“I can’t go through another 2008.” This is a comment I hear quite often. That year represents a generational financial scar we can never hide. A defining event that continues to shape the behavior of most of us today.
People dial these bad memories up anytime they see high volatility in the markets. I, in fact, believe this is a good thing. It has kept people from getting overzealous, like we saw during the tech and housing booms.
While I believe we’ll likely see higher stock prices by the end of the year, let’s pretend we are about to experience another great recession like we saw a decade ago. Should you run for the hills? I definitely understand that nobody wants or enjoys the emotional rollercoaster that a rapidly declining stock market brings. It is highly emotional to watch your nest egg lose 30 to 50 percent of its value.
The problem is nobody can consistently predict when it is time to run for the hills. People have suggested to do so dozens of times over the last decade, including at the bottom of the market in 2009. Another problem is you have to get back in, and that is difficult as well.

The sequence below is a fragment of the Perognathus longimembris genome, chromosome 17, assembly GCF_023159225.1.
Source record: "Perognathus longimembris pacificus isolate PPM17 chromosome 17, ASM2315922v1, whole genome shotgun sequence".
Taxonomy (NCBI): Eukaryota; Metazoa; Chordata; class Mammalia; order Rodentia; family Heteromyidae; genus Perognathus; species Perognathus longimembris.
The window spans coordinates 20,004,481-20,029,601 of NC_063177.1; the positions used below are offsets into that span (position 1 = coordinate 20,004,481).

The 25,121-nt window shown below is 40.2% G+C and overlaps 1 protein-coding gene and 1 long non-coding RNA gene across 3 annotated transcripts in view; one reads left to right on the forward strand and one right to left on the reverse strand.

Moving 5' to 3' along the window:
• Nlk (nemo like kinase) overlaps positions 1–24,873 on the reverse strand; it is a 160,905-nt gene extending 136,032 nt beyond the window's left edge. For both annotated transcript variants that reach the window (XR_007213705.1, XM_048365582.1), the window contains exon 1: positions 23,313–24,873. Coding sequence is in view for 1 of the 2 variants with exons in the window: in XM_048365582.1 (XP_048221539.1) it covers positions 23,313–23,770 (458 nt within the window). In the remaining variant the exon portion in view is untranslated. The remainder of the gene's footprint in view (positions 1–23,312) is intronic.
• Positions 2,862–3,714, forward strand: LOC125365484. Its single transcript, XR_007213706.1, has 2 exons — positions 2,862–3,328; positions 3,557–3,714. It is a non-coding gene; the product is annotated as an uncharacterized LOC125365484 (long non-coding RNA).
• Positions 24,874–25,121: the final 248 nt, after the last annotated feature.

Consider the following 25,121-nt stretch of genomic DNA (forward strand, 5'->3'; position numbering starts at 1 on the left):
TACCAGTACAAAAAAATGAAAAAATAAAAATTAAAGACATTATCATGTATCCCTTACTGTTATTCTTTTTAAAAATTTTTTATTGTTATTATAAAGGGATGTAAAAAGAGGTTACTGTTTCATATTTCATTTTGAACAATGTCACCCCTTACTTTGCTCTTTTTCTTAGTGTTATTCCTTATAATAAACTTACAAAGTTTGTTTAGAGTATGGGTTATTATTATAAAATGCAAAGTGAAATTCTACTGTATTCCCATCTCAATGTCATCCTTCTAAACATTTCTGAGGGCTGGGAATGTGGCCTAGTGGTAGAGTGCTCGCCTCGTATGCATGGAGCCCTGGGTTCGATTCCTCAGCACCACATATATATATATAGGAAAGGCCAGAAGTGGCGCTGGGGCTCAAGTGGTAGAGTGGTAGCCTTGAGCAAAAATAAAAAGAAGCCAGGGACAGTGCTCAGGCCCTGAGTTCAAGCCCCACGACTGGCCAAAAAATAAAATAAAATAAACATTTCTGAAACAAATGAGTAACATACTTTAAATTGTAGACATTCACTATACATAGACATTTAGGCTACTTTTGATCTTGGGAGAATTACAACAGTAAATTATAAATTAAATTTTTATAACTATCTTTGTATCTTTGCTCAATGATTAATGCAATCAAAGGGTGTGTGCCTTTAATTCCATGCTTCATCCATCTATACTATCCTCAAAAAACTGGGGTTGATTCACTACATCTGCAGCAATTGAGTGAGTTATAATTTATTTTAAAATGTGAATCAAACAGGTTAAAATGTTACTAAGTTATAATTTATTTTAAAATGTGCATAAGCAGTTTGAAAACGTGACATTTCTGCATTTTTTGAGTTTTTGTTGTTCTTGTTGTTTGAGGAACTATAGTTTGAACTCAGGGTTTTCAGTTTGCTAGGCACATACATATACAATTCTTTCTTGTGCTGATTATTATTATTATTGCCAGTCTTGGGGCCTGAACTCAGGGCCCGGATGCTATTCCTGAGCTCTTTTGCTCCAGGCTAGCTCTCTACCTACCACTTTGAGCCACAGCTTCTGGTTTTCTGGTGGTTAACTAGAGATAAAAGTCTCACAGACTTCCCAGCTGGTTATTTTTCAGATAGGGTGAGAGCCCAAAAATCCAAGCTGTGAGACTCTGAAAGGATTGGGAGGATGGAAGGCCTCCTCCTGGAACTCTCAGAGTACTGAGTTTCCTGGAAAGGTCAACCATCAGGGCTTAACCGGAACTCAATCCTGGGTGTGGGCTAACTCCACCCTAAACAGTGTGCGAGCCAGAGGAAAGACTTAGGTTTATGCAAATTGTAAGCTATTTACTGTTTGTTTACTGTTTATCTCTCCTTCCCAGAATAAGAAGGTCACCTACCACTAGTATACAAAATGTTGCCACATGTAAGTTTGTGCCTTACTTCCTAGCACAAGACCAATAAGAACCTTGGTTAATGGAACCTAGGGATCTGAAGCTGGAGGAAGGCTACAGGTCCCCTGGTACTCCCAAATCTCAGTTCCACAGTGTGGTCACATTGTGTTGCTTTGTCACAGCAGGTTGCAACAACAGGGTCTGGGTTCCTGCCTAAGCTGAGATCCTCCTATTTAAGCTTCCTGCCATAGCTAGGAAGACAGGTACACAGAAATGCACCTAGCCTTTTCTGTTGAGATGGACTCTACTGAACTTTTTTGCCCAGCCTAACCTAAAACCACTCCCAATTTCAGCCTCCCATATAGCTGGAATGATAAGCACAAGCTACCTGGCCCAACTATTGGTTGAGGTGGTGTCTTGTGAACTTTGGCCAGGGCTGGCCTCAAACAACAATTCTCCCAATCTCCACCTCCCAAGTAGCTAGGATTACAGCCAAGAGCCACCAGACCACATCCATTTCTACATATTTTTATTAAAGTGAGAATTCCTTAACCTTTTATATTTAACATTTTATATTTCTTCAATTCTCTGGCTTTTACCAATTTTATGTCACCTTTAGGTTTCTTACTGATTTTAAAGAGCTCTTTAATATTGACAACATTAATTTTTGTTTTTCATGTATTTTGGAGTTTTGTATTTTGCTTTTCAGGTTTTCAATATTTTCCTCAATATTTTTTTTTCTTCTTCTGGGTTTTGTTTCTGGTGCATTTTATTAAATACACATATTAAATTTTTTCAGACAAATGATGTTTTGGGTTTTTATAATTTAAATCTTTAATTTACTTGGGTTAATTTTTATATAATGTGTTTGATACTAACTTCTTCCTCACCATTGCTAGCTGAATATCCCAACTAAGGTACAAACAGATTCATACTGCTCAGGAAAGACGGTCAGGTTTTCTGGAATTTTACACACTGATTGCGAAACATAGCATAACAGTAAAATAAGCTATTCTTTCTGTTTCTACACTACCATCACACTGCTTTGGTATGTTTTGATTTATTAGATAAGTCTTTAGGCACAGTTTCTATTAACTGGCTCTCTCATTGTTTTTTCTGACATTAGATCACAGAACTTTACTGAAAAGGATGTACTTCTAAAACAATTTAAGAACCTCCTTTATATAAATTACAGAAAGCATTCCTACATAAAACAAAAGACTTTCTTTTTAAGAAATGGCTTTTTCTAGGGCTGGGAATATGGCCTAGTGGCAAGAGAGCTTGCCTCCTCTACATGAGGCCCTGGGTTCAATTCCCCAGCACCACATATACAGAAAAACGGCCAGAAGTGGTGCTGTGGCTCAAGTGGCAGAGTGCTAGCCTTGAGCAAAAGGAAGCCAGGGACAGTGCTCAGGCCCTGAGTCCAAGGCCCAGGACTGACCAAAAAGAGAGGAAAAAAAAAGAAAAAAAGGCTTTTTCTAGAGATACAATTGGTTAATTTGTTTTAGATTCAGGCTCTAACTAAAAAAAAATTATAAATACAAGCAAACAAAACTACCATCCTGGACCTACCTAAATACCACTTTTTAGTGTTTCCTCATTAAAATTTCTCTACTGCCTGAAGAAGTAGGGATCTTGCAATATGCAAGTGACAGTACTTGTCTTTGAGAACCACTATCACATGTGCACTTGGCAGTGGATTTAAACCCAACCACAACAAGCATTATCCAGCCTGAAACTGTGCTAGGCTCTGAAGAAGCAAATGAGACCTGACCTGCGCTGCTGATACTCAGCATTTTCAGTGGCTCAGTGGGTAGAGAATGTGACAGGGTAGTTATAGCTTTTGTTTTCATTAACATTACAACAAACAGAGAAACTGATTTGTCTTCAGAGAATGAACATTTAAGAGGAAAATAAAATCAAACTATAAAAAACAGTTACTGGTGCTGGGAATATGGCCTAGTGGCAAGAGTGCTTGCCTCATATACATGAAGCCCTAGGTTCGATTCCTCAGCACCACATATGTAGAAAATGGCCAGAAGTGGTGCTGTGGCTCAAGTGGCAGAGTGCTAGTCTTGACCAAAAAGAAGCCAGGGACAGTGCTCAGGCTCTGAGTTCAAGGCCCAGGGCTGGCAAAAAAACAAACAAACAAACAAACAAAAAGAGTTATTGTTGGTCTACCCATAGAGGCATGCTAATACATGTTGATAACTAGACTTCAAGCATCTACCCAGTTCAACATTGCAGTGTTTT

One behavior pitfall we tend to make is that we look back to the highest point of our investment portfolios, and lock that in as our losing point. That losing point was likely preceded by years of gains. We tend to leave the preceding gains out of the equation. It’s more important to see what your return has been over the preceding 10 years.
Another aspect to consider is to look at what different major asset classes have done over the last 100 to 200 years. Stocks have far outpaced the returns you would have experienced from staying in cash, gold, or government and corporate bonds. Even if you invested all your money in stocks at the very top of the market in 2007, preceding the financial crises, your stocks would have done better than those other assets.
The biggest problem has been that many people aborted their investments during the large declines, and either came back late or never returned. If there’s one lesson to be learned from the past, it is the best way to fight the inflation of goods and services you buy every year is to be and stay invested in stocks.
For the vast majority of Americans, the current or future income streams you will need from your investment assets in retirement require the enormous appreciation power that stocks provide. With that power comes periods of great uncertainty and dismay, but like having kids, the investment is worth all the trouble.
(Past performance is no guarantee of future results. Advice is intended to be general in nature.)